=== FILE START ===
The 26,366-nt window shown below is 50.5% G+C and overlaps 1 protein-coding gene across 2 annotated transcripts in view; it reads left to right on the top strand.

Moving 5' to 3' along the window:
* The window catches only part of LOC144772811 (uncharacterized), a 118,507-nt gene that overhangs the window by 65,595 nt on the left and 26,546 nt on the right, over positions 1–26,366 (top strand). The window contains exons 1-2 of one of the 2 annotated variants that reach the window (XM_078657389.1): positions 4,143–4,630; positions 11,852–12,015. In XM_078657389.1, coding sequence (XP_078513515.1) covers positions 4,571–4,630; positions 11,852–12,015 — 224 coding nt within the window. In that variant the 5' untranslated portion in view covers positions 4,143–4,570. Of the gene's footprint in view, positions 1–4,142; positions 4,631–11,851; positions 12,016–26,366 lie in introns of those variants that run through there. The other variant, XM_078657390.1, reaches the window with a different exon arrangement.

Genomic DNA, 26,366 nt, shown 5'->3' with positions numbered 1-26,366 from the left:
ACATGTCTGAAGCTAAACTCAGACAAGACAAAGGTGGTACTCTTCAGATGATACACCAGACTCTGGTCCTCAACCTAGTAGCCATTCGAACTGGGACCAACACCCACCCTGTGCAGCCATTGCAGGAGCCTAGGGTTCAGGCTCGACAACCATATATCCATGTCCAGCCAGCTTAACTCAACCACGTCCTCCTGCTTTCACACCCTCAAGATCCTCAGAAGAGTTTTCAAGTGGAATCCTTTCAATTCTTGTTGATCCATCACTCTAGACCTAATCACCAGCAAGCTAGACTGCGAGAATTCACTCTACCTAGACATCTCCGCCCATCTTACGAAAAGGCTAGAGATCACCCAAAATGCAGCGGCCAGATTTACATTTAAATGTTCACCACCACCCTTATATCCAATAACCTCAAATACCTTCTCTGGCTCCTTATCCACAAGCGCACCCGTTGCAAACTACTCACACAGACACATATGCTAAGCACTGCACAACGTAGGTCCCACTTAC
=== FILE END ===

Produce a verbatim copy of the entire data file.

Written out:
The 26,366-nt window shown below is 50.5% G+C and overlaps 1 protein-coding gene across 2 annotated transcripts in view; it reads left to right on the top strand.

Moving 5' to 3' along the window:
* The window catches only part of LOC144772811 (uncharacterized), a 118,507-nt gene that overhangs the window by 65,595 nt on the left and 26,546 nt on the right, over positions 1–26,366 (top strand). The window contains exons 1-2 of one of the 2 annotated variants that reach the window (XM_078657389.1): positions 4,143–4,630; positions 11,852–12,015. In XM_078657389.1, coding sequence (XP_078513515.1) covers positions 4,571–4,630; positions 11,852–12,015 — 224 coding nt within the window. In that variant the 5' untranslated portion in view covers positions 4,143–4,570. Of the gene's footprint in view, positions 1–4,142; positions 4,631–11,851; positions 12,016–26,366 lie in introns of those variants that run through there. The other variant, XM_078657390.1, reaches the window with a different exon arrangement.

Genomic DNA, 26,366 nt, shown 5'->3' with positions numbered 1-26,366 from the left:
ACATGTCTGAAGCTAAACTCAGACAAGACAAAGGTGGTACTCTTCAGATGATACACCAGACTCTGGTCCTCAACCTAGTAGCCATTCGAACTGGGACCAACACCCACCCTGTGCAGCCATTGCAGGAGCCTAGGGTTCAGGCTCGACAACCATATATCCATGTCCAGCCAGCTTAACTCAACCACGTCCTCCTGCTTTCACACCCTCAAGATCCTCAGAAGAGTTTTCAAGTGGAATCCTTTCAATTCTTGTTGATCCATCACTCTAGACCTAATCACCAGCAAGCTAGACTGCGAGAATTCACTCTACCTAGACATCTCCGCCCATCTTACGAAAAGGCTAGAGATCACCCAAAATGCAGCGGCCAGATTTACATTTAAATGTTCACCACCACCCTTATATCCAATAACCTCAAATACCTTCTCTGGCTCCTTATCCACAAGCGCACCCGTTGCAAACTACTCACACAGACACATATGCTAAGCACTGCACAACGTAGGTCCCACTTAC